@Destination("BUILD.TOPIC")
              @DestinationType(javax.jms.Topic.class)
              @MessageType(ObjectMessage.class)
              public void processBuildTask(BuildNotification notification) throws JMSException {
          
                  System.out.println("Something happened " + notification);
              }
          
          }
          

          The actual annotations we use would of course be defined by the group, but this is just to get the creative juices flowing.

          Show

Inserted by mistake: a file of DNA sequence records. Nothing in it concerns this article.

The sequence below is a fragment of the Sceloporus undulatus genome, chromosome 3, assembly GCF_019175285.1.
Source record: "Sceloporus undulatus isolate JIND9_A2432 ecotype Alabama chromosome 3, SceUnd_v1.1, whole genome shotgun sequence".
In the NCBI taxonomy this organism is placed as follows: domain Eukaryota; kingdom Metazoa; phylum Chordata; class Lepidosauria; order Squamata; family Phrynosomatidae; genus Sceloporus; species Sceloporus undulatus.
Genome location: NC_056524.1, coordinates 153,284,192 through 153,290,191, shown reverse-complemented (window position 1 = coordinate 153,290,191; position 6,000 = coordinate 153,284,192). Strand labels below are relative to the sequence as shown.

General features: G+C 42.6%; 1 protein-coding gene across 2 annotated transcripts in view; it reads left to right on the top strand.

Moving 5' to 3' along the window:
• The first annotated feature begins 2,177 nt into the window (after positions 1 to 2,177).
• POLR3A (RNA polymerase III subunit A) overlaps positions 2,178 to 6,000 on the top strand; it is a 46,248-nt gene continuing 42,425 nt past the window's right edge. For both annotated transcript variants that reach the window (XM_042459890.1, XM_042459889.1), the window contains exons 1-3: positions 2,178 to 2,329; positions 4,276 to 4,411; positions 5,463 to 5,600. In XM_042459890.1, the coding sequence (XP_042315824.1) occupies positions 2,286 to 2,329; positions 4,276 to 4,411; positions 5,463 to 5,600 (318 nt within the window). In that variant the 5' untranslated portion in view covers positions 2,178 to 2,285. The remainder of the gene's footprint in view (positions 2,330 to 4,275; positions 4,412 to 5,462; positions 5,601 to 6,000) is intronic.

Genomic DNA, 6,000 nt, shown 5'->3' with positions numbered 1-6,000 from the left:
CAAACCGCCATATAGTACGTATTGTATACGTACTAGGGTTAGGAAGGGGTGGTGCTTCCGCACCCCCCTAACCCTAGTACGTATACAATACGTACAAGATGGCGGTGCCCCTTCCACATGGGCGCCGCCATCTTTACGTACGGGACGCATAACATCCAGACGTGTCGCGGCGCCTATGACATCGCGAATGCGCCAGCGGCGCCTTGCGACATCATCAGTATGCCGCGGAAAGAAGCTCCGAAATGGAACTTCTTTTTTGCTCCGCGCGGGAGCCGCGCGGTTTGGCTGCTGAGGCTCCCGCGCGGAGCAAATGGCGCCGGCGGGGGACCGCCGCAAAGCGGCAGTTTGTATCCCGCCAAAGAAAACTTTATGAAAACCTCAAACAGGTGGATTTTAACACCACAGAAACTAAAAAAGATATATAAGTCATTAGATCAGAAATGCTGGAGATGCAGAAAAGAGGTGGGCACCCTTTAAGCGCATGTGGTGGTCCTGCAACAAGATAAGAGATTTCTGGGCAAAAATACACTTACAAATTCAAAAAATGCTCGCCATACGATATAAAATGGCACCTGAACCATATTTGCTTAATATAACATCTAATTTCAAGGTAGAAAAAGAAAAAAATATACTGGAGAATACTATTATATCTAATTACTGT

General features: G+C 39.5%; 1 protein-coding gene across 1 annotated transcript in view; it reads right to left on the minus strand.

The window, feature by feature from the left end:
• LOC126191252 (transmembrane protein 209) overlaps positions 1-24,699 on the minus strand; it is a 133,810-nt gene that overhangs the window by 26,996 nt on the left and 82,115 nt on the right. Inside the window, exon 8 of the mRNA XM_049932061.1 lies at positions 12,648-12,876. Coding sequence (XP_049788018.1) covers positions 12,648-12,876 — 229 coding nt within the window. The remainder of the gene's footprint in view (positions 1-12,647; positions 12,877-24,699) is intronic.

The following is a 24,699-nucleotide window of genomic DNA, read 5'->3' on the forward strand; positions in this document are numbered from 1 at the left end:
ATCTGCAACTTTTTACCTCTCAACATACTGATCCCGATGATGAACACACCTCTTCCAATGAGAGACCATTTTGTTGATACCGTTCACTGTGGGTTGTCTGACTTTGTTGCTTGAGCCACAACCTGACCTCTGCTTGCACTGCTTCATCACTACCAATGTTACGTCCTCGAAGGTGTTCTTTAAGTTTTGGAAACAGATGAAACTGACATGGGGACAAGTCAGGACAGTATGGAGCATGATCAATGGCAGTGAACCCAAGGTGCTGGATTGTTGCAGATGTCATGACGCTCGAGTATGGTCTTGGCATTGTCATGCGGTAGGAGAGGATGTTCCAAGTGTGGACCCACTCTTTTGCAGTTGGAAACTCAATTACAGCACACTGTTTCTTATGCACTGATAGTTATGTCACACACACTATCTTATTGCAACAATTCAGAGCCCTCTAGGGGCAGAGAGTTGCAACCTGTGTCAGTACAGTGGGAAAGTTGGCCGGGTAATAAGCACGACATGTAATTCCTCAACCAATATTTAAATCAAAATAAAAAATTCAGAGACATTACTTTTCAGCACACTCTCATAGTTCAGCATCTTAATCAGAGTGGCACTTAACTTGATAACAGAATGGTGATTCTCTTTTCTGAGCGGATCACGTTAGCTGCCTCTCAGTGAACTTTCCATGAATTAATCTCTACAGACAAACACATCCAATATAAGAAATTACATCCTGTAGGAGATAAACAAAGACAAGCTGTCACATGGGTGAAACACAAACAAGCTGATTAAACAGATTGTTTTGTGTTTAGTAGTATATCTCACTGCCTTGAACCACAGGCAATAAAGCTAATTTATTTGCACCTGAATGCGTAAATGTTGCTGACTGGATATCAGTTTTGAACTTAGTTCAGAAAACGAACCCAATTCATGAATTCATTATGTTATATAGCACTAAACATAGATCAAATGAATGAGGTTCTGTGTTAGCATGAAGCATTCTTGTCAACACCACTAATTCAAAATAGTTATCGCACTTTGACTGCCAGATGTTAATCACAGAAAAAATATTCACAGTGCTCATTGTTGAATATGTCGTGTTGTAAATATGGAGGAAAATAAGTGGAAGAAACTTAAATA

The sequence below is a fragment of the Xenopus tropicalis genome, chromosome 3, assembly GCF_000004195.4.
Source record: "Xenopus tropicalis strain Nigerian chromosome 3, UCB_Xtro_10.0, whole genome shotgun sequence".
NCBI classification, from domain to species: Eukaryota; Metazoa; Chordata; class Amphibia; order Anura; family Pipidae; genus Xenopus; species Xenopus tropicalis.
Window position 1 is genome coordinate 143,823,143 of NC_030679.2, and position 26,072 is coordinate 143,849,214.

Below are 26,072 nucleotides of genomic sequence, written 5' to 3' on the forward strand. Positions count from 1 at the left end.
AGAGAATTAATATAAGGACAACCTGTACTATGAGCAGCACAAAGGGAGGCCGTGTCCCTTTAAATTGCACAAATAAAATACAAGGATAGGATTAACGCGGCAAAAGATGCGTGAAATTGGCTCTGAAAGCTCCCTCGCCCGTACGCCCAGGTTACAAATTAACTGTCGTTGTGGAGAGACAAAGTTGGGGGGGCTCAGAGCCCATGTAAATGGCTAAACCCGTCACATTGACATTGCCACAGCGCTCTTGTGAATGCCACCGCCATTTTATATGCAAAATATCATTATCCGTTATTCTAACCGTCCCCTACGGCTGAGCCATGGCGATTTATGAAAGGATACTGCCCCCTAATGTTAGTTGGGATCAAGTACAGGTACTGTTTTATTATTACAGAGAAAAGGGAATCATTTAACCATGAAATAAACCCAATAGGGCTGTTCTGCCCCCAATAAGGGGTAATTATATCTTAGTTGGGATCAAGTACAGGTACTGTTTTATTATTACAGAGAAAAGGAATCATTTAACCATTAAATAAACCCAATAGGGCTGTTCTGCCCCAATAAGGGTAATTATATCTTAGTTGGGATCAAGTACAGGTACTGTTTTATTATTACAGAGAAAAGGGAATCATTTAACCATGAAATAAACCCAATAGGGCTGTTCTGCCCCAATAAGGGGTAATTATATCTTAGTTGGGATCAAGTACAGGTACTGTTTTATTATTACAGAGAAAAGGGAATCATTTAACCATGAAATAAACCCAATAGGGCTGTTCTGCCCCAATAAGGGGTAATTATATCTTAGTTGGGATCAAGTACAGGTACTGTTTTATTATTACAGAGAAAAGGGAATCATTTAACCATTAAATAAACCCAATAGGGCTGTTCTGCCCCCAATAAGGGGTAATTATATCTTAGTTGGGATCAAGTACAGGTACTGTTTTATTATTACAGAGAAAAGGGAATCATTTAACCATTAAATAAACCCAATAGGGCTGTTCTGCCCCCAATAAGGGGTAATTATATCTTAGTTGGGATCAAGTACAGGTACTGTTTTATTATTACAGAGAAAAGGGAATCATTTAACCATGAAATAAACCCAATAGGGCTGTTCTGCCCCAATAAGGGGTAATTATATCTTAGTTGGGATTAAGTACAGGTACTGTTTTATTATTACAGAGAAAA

dblevins added a comment - Hoping I can get some time to work on this in JMS 2.1. Adding some of the examples I've shown in presentations. Before Example JMS MDB with what we have up until EJB 3.1. It has some issues: Only allows for a single method to consume messages. This results in an explosion of MDBs. Loosely typed. The metadata is also passed via essentially a String String map. Too easy to spell properties wrong or use the wrong argument format. Undocumented. It isn't clear without a google search what the acceptable properties might be. Overly generic method signature. Casting is required to do anything useful. Unclear portability. Vendors may add properties, but it isn't clear from looking at the code which are portable. import javax.ejb.ActivationConfigProperty; import javax.ejb.MessageDriven; import javax.jms.JMSException; import javax.jms.Message; import javax.jms.MessageListener; import javax.jms.ObjectMessage; @MessageDriven(activationConfig = { @ActivationConfigProperty(propertyName = "maxSessions" , propertyValue = "3" ), @ActivationConfigProperty(propertyName = "maxMessagesPerSessions" , propertyValue = "1" ), @ActivationConfigProperty(propertyName = "destinationType" , propertyValue = "javax.jms.Queue" ), @ActivationConfigProperty(propertyName = "destination" , propertyValue = "TASK.QUEUE" ) }) public class BuildTasksMessageListener implements MessageListener { @Override public void onMessage(Message message) { try { if (!(message instanceof ObjectMessage)) { throw new JMSException( "Expected ObjectMessage, received " + message.getJMSType()); } final ObjectMessage objectMessage = (ObjectMessage) message; final BuildTask buildTask = (BuildTask) objectMessage.getObject(); doSomethingUseful(buildTask); } catch (JMSException e) { // Why can't I throw a JMS Exception throw new RuntimeException(e); } } // This is the only "useful" code in the class private void doSomethingUseful(BuildTask buildTask) { System .out.println(buildTask); } } After Example JMS MDB with what we could do now with the changes added to EJB 3.2. Benefits: Possible to consume multiple destinations in a single MDB Strongly typed. You cannot misspell an annotation or use the wrong input type without a compile error. Documented. Most IDEs allow you to easily explore the classes and annotations inside a package. Browse away and see your configuration choices. User-defined method signature. If you need an ObjectMessage use it as the parameter. Better yet, use the value from inside the ObjectMessage as the parameter. Clearer portability. Any annotations on the listener method not from javax.* are clearly vendor-specific import javax.ejb.ActivationConfigProperty; import javax.ejb.MessageDriven; import javax.jms.JMSException; import javax.jms.ObjectMessage; import javax.jms.foo.Destination; import javax.jms.foo.DestinationType; import javax.jms.foo.MaxMessagesPerSession; import javax.jms.foo.MaxSessions; import javax.jms.foo.MessageType; @MessageDriven @MaxSessions(3) @MaxMessagesPerSession(1) public class BuildTasksMessageListener { @Destination( "TASK.QUEUE" ) @DestinationType(javax.jms.Queue.class) @MessageType(ObjectMessage.class) public void processBuildTask(BuildTask buildTask) throws JMSException { System .out.println( "Something useful " + buildTask); } @Destination( "BUILD.TOPIC" ) @DestinationType(javax.jms.Topic.class) @MessageType(ObjectMessage.class) public void processBuildTask(BuildNotification notification) throws JMSException { System .out.println( "Something happened " + notification); } } The actual annotations we use would of course be defined by the group, but this is just to get the creative juices flowing.